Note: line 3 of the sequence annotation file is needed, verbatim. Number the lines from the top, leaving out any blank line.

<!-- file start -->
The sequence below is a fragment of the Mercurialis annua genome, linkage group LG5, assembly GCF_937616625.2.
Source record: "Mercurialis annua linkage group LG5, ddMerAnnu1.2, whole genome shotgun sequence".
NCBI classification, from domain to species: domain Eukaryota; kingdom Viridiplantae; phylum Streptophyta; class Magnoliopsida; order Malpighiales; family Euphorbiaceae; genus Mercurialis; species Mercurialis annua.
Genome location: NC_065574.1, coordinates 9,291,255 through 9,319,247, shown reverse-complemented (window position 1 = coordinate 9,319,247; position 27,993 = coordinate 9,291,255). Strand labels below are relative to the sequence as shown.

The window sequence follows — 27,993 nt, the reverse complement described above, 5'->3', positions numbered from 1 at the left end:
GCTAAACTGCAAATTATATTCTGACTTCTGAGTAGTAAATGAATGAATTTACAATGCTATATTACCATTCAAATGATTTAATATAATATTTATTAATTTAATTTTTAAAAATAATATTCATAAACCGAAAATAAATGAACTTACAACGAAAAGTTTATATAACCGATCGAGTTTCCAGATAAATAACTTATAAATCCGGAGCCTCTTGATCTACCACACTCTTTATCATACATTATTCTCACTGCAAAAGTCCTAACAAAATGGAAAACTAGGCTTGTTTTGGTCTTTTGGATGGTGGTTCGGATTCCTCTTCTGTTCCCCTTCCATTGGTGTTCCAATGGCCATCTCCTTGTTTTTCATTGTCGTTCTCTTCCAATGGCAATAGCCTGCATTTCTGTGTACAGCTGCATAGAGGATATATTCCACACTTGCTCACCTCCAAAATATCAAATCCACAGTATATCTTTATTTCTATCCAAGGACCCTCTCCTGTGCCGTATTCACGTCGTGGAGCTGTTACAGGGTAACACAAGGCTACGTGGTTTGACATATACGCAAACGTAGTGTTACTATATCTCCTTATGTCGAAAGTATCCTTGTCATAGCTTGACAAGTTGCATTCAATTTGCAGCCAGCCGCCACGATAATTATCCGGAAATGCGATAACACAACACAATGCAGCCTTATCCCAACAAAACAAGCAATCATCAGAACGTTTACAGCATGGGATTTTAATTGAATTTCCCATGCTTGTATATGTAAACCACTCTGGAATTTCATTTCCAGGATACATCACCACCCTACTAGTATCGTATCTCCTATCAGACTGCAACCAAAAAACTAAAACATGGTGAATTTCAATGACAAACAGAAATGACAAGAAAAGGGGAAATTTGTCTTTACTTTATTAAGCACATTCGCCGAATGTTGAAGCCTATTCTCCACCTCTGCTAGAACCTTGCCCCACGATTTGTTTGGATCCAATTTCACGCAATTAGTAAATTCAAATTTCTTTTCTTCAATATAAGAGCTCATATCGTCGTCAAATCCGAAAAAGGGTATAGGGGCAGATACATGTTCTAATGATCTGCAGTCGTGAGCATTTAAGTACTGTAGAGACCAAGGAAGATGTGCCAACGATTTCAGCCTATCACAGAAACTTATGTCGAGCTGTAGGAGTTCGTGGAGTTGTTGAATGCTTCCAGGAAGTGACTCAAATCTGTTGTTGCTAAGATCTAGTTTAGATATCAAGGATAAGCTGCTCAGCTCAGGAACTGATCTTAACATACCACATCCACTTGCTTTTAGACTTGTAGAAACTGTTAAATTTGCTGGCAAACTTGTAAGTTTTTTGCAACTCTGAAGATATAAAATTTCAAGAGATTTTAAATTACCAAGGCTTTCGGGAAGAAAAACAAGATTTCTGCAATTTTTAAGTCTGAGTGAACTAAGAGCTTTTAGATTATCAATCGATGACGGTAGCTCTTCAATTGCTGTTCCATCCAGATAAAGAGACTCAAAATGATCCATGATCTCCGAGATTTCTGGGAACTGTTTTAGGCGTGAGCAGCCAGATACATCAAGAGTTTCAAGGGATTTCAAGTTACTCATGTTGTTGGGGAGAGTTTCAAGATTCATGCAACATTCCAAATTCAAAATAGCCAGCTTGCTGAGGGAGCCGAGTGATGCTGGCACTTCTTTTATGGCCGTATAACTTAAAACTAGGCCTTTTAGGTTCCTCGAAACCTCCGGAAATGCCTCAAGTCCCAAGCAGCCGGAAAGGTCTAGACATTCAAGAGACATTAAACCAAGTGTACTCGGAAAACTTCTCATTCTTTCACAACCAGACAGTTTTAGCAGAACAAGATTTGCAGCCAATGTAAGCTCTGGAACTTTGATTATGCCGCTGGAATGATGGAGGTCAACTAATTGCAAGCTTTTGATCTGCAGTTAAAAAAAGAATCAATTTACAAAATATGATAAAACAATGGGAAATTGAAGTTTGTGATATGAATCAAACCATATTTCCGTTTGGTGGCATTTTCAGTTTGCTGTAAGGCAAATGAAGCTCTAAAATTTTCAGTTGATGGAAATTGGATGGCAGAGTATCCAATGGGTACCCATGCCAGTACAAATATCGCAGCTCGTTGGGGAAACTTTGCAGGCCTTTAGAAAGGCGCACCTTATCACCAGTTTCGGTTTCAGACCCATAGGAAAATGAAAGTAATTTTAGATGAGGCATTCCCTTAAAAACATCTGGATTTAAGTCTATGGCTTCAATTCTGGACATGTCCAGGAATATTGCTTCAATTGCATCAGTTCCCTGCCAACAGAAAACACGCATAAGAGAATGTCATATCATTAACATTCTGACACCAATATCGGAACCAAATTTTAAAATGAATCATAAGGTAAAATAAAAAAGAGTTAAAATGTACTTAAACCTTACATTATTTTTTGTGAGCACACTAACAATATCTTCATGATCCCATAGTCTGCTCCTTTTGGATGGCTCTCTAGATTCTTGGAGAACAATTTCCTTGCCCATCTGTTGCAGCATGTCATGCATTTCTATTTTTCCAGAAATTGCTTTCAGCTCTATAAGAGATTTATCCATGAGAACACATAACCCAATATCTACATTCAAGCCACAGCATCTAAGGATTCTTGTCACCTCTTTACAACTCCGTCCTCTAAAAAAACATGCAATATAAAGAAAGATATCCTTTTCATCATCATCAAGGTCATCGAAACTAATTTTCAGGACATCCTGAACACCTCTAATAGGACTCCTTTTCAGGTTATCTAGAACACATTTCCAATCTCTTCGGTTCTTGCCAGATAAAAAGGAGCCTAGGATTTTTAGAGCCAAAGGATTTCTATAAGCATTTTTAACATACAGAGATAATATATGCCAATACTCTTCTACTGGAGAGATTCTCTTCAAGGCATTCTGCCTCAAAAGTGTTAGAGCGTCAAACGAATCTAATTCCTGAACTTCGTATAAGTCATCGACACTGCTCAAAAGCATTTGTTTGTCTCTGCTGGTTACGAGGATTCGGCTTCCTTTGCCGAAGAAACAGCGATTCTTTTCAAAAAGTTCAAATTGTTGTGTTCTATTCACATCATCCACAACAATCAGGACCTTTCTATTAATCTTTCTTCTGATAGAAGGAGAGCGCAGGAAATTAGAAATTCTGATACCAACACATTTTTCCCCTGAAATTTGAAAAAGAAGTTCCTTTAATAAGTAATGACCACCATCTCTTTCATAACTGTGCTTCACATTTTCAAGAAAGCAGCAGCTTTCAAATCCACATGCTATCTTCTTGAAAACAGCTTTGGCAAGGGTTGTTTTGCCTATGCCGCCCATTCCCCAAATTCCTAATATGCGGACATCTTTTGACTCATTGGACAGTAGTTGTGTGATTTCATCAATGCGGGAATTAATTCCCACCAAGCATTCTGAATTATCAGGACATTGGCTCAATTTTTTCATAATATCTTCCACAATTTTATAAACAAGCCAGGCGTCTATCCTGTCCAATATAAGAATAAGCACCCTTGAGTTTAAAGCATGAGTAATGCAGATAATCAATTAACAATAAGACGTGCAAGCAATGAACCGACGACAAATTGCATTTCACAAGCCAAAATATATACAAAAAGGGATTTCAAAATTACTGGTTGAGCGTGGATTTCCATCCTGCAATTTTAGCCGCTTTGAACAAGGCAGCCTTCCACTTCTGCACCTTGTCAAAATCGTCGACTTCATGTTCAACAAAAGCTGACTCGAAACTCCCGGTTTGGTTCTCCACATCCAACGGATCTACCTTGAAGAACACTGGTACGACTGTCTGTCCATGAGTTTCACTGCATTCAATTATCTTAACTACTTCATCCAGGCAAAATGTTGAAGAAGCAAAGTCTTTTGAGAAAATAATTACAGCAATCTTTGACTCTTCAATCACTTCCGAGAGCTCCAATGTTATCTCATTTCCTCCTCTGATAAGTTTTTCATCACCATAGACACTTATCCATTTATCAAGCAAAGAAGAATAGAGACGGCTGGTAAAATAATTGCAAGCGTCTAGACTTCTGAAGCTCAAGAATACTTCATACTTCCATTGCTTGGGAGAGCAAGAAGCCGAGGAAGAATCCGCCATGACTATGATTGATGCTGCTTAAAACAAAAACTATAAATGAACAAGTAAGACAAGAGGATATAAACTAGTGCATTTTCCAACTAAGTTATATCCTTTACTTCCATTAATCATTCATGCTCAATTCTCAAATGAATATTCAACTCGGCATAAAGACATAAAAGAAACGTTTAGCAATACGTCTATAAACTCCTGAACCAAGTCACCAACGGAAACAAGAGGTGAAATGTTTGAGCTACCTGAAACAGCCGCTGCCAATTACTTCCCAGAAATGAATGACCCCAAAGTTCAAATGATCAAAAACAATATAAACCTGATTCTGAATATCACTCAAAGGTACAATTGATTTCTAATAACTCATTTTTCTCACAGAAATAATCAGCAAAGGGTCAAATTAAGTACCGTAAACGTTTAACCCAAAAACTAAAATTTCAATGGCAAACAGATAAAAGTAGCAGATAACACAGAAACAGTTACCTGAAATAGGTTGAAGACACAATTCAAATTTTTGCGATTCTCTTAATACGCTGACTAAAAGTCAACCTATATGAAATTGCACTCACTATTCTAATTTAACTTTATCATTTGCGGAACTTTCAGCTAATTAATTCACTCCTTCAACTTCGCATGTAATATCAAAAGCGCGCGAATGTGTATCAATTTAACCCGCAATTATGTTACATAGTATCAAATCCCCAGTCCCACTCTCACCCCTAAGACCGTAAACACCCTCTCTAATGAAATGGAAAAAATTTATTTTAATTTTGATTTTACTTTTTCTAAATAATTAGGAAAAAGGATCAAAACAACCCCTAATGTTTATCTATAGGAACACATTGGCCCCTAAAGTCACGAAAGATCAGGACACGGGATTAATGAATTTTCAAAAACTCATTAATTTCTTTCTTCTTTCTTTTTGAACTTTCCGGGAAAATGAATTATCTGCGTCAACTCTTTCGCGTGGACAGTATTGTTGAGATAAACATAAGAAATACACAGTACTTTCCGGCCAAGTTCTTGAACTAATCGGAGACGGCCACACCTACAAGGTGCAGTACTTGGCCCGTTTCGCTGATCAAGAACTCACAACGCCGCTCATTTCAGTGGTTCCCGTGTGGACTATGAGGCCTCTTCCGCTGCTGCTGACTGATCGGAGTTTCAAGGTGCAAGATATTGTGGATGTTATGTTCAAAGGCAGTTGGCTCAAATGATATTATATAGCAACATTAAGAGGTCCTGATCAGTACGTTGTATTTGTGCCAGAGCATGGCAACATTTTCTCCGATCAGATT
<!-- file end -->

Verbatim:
NCBI classification, from domain to species: domain Eukaryota; kingdom Viridiplantae; phylum Streptophyta; class Magnoliopsida; order Malpighiales; family Euphorbiaceae; genus Mercurialis; species Mercurialis annua.